Pak Parliament Session Adjourned Till Apr 3, No debate On No-Trust Motion Against PM Imran Khan

Opposition lawmakers, at today's Pakistan National Assembly session, demanded an immediate vote on the no-confidence motion against Prime Minister Khan after which Deputy Speaker Suri then adjourned the House till Sunday, April 3.

Pakistan Prime Minister Imran Khan

Pakistan's National Assembly session was on Thursday adjourned abruptly till Sunday after opposition lawmakers demanded an immediate vote on a no-confidence motion against embattled Prime Minister Imran Khan who has effectively lost majority in the lower house.

As soon as the National Assembly session began at the Parliament House, Deputy Speaker Qasim Suri asked lawmakers to discuss items listed on the agenda.

However, opposition lawmakers demanded an immediate vote on the no-confidence motion against Prime Minister Khan.

Deputy Speaker Suri then adjourned the House till 11 am on Sunday, amid vociferous protest from opposition lawmakers.

The resolution against the embattled premier was tabled by the Leader of the Opposition in the National Assembly Shehbaz Sharif on March 28 and it was approved for debate the very same day.

The assembly secretariat had earlier issued a 24-point agenda for Thursday's session and the no-confidence motion was fourth on the agenda.

Opposition Leader in National Assembly Shehbaz Sharif had tabled the motion under Article A-95 of the Constitution, and it had 161 members as signatories.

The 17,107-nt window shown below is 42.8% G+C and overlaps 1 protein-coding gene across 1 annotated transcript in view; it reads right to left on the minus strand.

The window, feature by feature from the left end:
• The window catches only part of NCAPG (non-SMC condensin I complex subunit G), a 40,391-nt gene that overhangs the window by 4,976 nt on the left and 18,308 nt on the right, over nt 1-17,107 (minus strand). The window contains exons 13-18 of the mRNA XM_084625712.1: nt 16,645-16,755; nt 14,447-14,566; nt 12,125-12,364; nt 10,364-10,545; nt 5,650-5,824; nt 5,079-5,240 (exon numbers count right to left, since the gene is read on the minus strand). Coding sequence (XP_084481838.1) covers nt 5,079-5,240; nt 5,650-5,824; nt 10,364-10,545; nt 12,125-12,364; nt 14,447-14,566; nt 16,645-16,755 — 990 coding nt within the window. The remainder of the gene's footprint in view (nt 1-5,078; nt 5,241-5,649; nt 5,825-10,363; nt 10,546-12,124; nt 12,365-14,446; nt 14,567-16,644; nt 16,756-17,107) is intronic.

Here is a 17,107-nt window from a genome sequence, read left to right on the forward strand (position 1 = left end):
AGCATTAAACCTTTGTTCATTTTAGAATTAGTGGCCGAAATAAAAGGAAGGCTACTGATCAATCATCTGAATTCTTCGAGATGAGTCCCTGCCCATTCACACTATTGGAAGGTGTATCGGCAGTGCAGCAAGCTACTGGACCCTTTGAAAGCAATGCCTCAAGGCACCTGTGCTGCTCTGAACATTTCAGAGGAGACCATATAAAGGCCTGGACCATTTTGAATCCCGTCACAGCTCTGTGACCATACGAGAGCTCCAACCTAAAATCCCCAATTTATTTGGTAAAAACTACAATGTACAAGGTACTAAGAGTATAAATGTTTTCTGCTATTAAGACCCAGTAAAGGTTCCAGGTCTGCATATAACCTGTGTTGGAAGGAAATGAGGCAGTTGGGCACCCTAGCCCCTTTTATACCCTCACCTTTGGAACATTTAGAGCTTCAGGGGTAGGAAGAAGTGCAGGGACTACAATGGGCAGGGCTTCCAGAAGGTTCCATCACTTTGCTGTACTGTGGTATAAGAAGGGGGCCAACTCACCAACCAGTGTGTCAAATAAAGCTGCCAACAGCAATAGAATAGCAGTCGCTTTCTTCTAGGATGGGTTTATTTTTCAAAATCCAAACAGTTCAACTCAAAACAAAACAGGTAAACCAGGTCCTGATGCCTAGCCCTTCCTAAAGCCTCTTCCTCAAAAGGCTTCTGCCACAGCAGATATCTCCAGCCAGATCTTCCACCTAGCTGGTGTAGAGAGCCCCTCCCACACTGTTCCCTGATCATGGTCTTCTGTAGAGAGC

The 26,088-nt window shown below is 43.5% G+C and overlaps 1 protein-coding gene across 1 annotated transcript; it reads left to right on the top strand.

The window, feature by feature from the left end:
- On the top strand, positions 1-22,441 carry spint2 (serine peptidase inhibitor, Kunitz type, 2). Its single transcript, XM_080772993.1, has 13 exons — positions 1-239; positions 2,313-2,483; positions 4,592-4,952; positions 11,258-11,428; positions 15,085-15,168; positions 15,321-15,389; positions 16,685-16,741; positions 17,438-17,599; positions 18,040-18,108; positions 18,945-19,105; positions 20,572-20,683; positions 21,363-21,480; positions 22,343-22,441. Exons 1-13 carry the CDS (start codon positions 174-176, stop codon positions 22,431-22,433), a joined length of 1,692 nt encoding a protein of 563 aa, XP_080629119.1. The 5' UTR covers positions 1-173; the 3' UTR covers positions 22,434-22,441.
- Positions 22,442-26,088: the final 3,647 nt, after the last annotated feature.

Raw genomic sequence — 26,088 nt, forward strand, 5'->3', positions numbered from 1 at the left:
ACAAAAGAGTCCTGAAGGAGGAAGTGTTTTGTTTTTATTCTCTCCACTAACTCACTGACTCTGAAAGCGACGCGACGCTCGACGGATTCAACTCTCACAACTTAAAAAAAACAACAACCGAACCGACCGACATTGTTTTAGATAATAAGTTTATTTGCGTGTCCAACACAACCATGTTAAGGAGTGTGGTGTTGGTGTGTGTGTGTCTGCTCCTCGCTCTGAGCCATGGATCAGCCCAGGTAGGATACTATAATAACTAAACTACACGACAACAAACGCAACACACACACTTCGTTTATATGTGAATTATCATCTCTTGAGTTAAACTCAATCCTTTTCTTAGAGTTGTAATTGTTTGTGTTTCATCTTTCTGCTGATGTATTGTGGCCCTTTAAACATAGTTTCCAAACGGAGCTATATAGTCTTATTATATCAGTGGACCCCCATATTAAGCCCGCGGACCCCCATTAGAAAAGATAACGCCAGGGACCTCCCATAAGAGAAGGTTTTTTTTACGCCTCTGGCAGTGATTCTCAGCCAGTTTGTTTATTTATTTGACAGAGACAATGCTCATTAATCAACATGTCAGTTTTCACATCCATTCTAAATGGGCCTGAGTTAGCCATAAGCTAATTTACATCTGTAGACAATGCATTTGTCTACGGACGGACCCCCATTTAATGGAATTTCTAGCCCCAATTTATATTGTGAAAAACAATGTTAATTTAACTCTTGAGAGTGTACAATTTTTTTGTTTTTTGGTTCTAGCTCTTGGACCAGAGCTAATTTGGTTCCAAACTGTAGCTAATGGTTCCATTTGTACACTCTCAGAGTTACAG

While tabling the motion, Sharif had said he was presenting the no-confidence motion against prime minister Khan.

The voting is expected on April 3 and before the crucial day, the two sides would use the assembly forum to debate the matter.

The position of the opposition parties has strengthened after two main allies of the government, including Muttahida Qaumi Movement (MQM) and Balochistan Awami Party (BAP), joined the front against the government.

The government lost its majority after the allies ditched it and pressure is mounting on the cricketer-turned-politician.

His ministers, however, have said that Khan would fight until “the last ball of the last over”.

Khan needs 172 votes in the lower house of 342 to foil the Opposition's bid to topple him. However, Maulana Fazlur Rehman, chief of Jamiat Ulema-i-Islam Fazl (JUI-F), said that the Opposition has the support of 175 lawmakers and the prime minister should resign.

No Pakistani prime minister has ever completed a full five-year term in office. Also, no prime minister in Pakistan's history has ever been ousted through a no-confidence motion, and Khan is the third premier to face the challenge.

On Tuesday, Prime Minister Khan strictly directed his party lawmakers to either abstain or not attend the National Assembly session on the day of voting on the no-confidence motion against him, which is likely to be held in the first week of April.

Khan came to power in 2018 with promises to create a ‘Naya Pakistan’ but miserably failed to address the basic problem of keeping the prices of commodities in control, giving air to the sails of opposition ships to make war on his government.

His chances of survival are getting slimmer and the easiest way to end the uncertainty is to get back the support of all allies and win back dissidents within his own party.